Thursday, 23 September 2010

interim gripe: anti-piracy campaigns

After being away for a couple of weeks, and not posting much in the rush up to my departure and since my return, I've accumulated a fair bit of post-worthy material. But that's still on hold for the moment. Today's commentary is a complaint, inspired by the latest of a series of offensive emails I've gotten this year - all encouraging my support for a campaign to pressure the U.S. government into clamping down on music piracy.

I should make clear - the emails aren't threatening or abusive or overtly rude. What I find offensive is the self-righteousness of the music industry reps involved in this campaign, the attack on creative freedom that these kinds of campaigns entail, and the assumption that I (whoever/whatever they think I may be) am on their side. And I find particularly offensive the way in which these types of music industry people try to pass off as a moral and artistic crisis what for them is largely an issue of money and control.

Example, courtesy of the music division of one particular multinational corporation: "Our community has never matched the noise created by those on the 'copyleft' – we need to be louder than ever to drown out those who don’t care about our art, our jobs and the difference between right and wrong." I am definitely not part of this "our." And I'm repulsed by these kinds of attempts to demonize anyone who isn't.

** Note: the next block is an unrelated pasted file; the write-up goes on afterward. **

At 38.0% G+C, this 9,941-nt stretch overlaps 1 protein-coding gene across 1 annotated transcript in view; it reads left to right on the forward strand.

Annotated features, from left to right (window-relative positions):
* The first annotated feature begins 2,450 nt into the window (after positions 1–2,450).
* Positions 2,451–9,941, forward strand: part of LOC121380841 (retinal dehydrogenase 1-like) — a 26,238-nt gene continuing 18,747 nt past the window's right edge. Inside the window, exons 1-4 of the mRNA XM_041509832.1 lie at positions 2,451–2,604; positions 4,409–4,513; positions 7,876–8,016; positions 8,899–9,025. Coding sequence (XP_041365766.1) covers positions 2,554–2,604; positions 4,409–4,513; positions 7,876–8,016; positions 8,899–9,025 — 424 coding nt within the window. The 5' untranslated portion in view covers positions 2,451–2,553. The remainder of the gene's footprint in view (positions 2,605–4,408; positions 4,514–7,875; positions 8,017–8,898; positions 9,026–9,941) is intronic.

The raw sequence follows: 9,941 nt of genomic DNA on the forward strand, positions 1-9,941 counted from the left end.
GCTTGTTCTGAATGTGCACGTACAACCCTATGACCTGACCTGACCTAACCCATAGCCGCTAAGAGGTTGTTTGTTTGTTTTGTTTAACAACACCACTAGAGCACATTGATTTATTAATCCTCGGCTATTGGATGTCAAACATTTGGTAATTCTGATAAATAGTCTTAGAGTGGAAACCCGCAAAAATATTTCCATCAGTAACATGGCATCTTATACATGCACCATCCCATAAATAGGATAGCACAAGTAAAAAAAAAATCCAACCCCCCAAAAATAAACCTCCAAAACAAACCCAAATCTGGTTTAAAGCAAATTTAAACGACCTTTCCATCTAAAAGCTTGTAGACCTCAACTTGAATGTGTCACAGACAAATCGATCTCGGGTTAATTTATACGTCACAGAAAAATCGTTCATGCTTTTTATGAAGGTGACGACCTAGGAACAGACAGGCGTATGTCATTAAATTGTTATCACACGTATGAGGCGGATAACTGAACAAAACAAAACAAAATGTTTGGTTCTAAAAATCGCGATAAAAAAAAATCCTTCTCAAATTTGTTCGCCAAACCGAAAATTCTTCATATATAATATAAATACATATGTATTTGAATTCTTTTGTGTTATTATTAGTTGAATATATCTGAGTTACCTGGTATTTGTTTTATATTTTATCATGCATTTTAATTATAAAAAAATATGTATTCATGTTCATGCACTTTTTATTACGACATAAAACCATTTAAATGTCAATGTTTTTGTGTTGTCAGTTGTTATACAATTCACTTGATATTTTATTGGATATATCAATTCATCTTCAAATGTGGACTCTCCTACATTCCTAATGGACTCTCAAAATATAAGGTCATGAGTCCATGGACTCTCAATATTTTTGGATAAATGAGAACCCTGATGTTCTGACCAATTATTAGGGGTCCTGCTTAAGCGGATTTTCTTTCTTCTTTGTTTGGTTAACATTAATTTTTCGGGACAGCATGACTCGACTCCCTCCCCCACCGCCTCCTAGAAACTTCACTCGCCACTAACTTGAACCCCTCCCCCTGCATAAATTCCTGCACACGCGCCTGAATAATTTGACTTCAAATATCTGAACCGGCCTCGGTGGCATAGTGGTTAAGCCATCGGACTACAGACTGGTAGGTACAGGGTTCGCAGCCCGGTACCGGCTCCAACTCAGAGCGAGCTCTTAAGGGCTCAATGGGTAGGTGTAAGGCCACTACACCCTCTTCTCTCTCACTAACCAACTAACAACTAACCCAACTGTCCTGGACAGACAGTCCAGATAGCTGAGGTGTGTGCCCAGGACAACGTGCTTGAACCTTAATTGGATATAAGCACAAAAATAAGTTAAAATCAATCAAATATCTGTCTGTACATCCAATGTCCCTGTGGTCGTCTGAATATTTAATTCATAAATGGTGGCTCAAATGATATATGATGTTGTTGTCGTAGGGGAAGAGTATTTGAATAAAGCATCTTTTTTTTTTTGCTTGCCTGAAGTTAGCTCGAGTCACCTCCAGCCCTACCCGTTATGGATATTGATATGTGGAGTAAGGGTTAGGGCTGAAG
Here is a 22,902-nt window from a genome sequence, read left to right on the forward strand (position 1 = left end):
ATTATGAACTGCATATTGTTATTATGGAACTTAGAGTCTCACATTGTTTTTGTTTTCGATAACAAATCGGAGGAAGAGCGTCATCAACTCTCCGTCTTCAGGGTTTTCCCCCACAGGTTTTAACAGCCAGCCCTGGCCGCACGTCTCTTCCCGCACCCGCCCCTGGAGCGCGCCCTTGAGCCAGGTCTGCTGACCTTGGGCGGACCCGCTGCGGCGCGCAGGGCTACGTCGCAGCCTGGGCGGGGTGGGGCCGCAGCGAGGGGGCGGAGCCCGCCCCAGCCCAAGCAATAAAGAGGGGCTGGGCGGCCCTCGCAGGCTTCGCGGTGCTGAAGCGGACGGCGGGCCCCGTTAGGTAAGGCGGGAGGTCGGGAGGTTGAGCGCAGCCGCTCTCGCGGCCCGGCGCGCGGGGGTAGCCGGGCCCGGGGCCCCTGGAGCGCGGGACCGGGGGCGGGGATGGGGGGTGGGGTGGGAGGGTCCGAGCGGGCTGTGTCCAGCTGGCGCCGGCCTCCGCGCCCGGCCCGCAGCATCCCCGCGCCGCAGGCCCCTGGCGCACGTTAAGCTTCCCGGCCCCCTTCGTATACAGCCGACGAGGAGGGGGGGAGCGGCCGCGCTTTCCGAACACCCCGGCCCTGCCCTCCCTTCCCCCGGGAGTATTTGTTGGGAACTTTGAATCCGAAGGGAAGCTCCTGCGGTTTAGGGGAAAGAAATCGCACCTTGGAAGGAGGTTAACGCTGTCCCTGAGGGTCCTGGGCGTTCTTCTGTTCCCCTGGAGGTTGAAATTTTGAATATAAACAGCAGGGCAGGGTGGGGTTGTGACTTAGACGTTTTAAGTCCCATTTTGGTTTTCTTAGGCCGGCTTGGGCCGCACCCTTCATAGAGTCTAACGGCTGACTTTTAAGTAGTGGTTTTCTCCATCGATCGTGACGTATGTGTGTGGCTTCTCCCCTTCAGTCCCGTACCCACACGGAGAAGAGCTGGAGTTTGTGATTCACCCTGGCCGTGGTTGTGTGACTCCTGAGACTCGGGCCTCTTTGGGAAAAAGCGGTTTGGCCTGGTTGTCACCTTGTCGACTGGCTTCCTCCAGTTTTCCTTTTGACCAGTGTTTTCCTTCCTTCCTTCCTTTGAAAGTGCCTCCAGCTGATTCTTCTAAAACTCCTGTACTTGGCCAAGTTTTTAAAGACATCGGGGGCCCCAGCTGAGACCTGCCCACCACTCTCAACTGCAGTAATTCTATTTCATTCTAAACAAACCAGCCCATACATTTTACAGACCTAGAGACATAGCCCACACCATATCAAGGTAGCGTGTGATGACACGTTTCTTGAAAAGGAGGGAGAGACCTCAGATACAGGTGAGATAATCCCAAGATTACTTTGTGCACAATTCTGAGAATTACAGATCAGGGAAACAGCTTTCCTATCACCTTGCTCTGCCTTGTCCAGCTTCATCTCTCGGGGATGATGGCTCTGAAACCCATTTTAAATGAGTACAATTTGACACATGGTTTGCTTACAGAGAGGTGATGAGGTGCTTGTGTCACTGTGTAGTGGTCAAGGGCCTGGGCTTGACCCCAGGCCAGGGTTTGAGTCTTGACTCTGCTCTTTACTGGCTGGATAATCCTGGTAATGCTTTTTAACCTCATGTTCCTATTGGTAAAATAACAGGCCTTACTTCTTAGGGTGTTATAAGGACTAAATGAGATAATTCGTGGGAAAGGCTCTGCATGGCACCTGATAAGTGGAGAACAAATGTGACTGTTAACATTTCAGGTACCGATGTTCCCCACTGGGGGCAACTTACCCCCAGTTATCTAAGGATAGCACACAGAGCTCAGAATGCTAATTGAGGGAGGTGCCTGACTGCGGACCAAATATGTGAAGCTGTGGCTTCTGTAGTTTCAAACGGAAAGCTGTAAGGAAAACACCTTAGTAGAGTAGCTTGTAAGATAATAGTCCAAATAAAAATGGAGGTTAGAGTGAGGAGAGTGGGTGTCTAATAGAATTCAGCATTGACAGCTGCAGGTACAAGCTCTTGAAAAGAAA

I won't get into my philosophical stance on copyright and intellectual property (I'm suspicious of it though I support credit where credit is due), the commodification of creative work (I have problems with commodification in general but I'm all for people getting compensation for their work), and the free circulation and exchange of information and ideas (I generally support it), and how all these issues tie into the question of anti-piracy legislation. That would be a whole dissertation in itself (and a tempting one to write, though there are other people who are already embroiled in these kinds of projects). But even just looking at the practical side of things, I do not believe that "imploring Congress to pass aggressive laws to combat piracy" is an advisable or effective reaction to music downloading.

So instead of supporting this campaign, I would urge people to consider some of the more disturbing implications of anti-piracy legislation and its application (multinational corporations vs the individual artist and/or consumer, corporate ownership and control of creative resources, threats to creative and artistic freedom, and so on...). And I offer up, instead of the web address of the group sending me these emails, a link to a group that represents one of several alternative points of view.

Please feel free to reproduce my words (but try not to mispresent my point of view).

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